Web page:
Yale Bulletin
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March 8-22, 1999Volume 27, Number 24

Yale rower breaks world record (for the fifth time)

Yale senior Connie Wright, a rower on the women's crew team, broke the collegiate lightweight 2,000-meter world record in the 1999 Charles River All-Stars Has-Beens Regatta (CRASH-B) on Feb. 21 in Boston.

Wright rowed 2,000 meters on the ergometer in a world record time of 7:13.7, shattering the old mark of 7:20 at the CRASH-B indoor rowing competition, considered the premier winter rowing event. The Yale rower broke the record while competing in the finals of the world championship competition, in which she finished third in the international division.

First year feat is credited. Technically, this is the fifth time that Wright has "broken" the 2,000-meter record at the CRASH-B, but this year marks the first time she has gotten credit for her feat. Each year, the rowers with the top 10 times of all competitors in the "heats" -- the qualifying competitions -- advance to the international division finals, while the top 10 college-age competitors move on to the finals in the collegiate division. As one of the top 10 in the entire field of competitors, Wright has always competed with Olympic-class rowers in the international division. For the first time this year, her rowing time in the international division finals was transferred into the collegiate category, allowing Wright to be recognized for her achievement.

"I'm really happy to finally have it on record that I broke the collegiate world record," says Wright, "especially since, as a senior, this was my last time to have the chance to do it."

Her achievement capped a long day for Wright, which, she says, "was physically and mentally draining."

Her record-setting day began when she awoke at 5 a.m. to prepare for a 6:30 a.m. weigh-in at Roxbury Track & Field. At 8 a.m., she competed in the lightweight women's heats. The finals in the international division competition didn't begin until six-and-one-half hours later.

"It is exhausting because I basically rowed the 2,000-meter once in the morning and then did it again in the afternoon, with a lot of time spent in between where I was waiting for results and trying to prepare mentally for the afternoon race," Wright says. "I think it would almost have been easier to have rowed the 2,000-meter twice in the afternoon, instead of having such a long, stretched-out day."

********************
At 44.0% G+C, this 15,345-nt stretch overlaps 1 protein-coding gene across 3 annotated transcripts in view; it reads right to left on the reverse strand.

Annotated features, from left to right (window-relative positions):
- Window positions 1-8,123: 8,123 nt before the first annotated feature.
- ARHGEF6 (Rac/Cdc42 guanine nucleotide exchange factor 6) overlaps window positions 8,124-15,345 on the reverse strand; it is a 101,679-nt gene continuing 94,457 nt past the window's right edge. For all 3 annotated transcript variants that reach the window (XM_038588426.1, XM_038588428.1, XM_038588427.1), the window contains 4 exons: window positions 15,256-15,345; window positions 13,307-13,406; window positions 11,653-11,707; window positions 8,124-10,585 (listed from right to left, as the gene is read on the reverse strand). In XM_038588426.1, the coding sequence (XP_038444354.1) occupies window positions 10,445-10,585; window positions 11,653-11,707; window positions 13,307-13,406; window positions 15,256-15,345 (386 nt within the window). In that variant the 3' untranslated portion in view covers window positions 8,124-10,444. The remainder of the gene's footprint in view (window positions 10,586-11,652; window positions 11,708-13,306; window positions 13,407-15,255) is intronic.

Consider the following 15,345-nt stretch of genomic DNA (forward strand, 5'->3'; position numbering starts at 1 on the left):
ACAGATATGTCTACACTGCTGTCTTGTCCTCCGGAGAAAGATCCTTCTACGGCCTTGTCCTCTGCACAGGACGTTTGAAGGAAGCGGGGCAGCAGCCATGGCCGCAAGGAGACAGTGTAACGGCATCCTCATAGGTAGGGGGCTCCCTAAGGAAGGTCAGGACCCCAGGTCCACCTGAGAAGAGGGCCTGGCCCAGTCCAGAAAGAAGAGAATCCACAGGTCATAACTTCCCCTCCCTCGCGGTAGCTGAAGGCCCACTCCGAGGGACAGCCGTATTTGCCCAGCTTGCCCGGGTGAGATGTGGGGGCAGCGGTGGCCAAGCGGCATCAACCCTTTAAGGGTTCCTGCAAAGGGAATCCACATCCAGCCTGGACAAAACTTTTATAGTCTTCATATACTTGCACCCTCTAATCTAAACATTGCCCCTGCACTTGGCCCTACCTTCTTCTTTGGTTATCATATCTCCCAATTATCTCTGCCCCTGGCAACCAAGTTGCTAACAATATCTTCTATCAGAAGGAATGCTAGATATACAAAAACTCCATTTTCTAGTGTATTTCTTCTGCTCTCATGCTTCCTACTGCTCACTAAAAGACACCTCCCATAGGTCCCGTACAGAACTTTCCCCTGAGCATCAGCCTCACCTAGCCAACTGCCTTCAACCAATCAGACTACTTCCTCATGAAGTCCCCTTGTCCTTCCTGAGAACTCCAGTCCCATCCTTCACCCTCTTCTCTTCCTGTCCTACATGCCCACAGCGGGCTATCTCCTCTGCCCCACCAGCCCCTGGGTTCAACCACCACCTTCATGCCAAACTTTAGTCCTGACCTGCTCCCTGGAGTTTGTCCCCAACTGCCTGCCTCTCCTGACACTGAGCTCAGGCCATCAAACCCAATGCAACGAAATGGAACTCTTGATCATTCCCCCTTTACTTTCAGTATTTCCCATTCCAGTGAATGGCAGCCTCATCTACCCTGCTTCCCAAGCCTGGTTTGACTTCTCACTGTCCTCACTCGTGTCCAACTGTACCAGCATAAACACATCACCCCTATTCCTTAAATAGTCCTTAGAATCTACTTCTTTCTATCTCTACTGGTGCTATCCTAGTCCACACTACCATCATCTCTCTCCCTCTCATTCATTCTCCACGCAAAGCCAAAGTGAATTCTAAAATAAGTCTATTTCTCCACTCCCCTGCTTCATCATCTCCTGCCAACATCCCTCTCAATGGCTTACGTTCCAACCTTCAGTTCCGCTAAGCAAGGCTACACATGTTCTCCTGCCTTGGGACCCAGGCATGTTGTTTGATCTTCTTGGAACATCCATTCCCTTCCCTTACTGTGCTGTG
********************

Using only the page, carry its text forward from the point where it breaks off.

Wright says that she paced herself to go as slowly as possible during the heats but fast enough to still qualify for the finals, saving up energy for the big event in the afternoon. She says the support of her teammates on the crew team helped her to stay focused on what she had to do to win the record. Wright was one of 24 Yale rowers who entered the heats in the CRASH B competition, but was the only one who qualified for the finals.

Women's crew coach Chris Wilson says that with or without the support of her teammates, Wright would have broken the world record.

"Connie is absolutely one of the most driven athletes I've ever coached," she says. "She has enormous personal drive. I have no doubt she would have broken the record in the basement of her home in Fonthill, Ontario, with no one looking on."

Wright transferred to Yale after her freshman year from Queen's University in Kingston, Ontario. She stroked the varsity boat at various times during her junior year and was part of the junior varsity boat that finished second in the 1997 Eastern Sprints. She raced with the Ridley Boat Club in the summer of 1997 and was the Canadian Henley Champion in the lightweight pair.

During the winter months, when not on the water, Wright stays in shape for crew by working out daily on an ergometer in Payne Whitney Gymnasium. "The ergometer is the main training tool for rowers," she explains. "But doing well on it is not a measure of how good a rower you are, it's really more a measure of your physiological health."

Wright, who is majoring in biology, has gotten national attention for breaking the collegiate lightweight record, but the Trumbull College senior has not been distracted from reaching her next goal: to finish up her senior year and begin her studies in medical school next year.

-- By Susan Gonzalez


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Connie Wright, who recently broke a world record at the CRASH-B indoor rowing competition, works out daily during the winter at the Payne Whitney Gym.